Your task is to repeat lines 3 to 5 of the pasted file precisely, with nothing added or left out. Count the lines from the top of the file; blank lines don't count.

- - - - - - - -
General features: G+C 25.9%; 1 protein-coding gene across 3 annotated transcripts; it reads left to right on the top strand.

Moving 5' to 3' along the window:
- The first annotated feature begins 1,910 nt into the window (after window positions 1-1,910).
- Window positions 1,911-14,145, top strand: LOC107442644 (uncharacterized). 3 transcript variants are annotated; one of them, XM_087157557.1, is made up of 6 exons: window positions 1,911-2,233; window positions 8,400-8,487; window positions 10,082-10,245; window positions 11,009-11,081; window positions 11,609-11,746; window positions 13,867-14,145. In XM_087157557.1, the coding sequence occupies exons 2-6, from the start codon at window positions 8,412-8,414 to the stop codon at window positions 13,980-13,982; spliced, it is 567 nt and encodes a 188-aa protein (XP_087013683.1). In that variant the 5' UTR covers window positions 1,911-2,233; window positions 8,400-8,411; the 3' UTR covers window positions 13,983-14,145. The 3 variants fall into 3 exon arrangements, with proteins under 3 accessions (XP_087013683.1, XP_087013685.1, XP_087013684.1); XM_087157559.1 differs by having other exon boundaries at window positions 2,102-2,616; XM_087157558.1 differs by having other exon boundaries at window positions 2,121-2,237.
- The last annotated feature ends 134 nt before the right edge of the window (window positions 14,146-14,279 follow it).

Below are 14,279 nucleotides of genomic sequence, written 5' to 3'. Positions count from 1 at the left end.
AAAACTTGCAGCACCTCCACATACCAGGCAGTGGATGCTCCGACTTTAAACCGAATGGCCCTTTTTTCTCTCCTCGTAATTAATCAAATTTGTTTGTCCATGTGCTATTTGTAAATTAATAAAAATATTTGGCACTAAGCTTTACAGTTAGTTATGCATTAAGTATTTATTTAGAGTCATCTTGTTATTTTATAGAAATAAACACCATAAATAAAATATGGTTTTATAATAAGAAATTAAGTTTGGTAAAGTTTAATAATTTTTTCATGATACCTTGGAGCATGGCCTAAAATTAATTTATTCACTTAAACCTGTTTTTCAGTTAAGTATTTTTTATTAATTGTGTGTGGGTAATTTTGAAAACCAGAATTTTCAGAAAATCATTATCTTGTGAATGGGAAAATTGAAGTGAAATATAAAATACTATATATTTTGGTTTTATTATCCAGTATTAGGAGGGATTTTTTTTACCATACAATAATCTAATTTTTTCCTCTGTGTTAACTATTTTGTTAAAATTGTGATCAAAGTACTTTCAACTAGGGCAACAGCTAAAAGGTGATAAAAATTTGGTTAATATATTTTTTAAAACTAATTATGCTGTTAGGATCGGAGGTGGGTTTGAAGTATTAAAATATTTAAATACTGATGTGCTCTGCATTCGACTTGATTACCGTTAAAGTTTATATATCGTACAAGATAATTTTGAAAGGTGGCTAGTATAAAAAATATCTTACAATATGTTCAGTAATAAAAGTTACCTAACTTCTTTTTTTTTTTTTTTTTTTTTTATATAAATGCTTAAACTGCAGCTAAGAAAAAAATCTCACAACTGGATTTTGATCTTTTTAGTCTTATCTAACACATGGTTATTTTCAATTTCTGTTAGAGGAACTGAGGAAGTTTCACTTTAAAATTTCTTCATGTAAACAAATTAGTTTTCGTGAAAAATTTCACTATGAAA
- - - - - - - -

- The first annotated feature begins 1,910 nt into the window (after window positions 1-1,910).
- Window positions 1,911-14,145, top strand: LOC107442644 (uncharacterized). 3 transcript variants are annotated; one of them, XM_087157557.1, is made up of 6 exons: window positions 1,911-2,233; window positions 8,400-8,487; window positions 10,082-10,245; window positions 11,009-11,081; window positions 11,609-11,746; window positions 13,867-14,145. In XM_087157557.1, the coding sequence occupies exons 2-6, from the start codon at window positions 8,412-8,414 to the stop codon at window positions 13,980-13,982; spliced, it is 567 nt and encodes a 188-aa protein (XP_087013683.1). In that variant the 5' UTR covers window positions 1,911-2,233; window positions 8,400-8,411; the 3' UTR covers window positions 13,983-14,145. The 3 variants fall into 3 exon arrangements, with proteins under 3 accessions (XP_087013683.1, XP_087013685.1, XP_087013684.1); XM_087157559.1 differs by having other exon boundaries at window positions 2,102-2,616; XM_087157558.1 differs by having other exon boundaries at window positions 2,121-2,237.
- The last annotated feature ends 134 nt before the right edge of the window (window positions 14,146-14,279 follow it).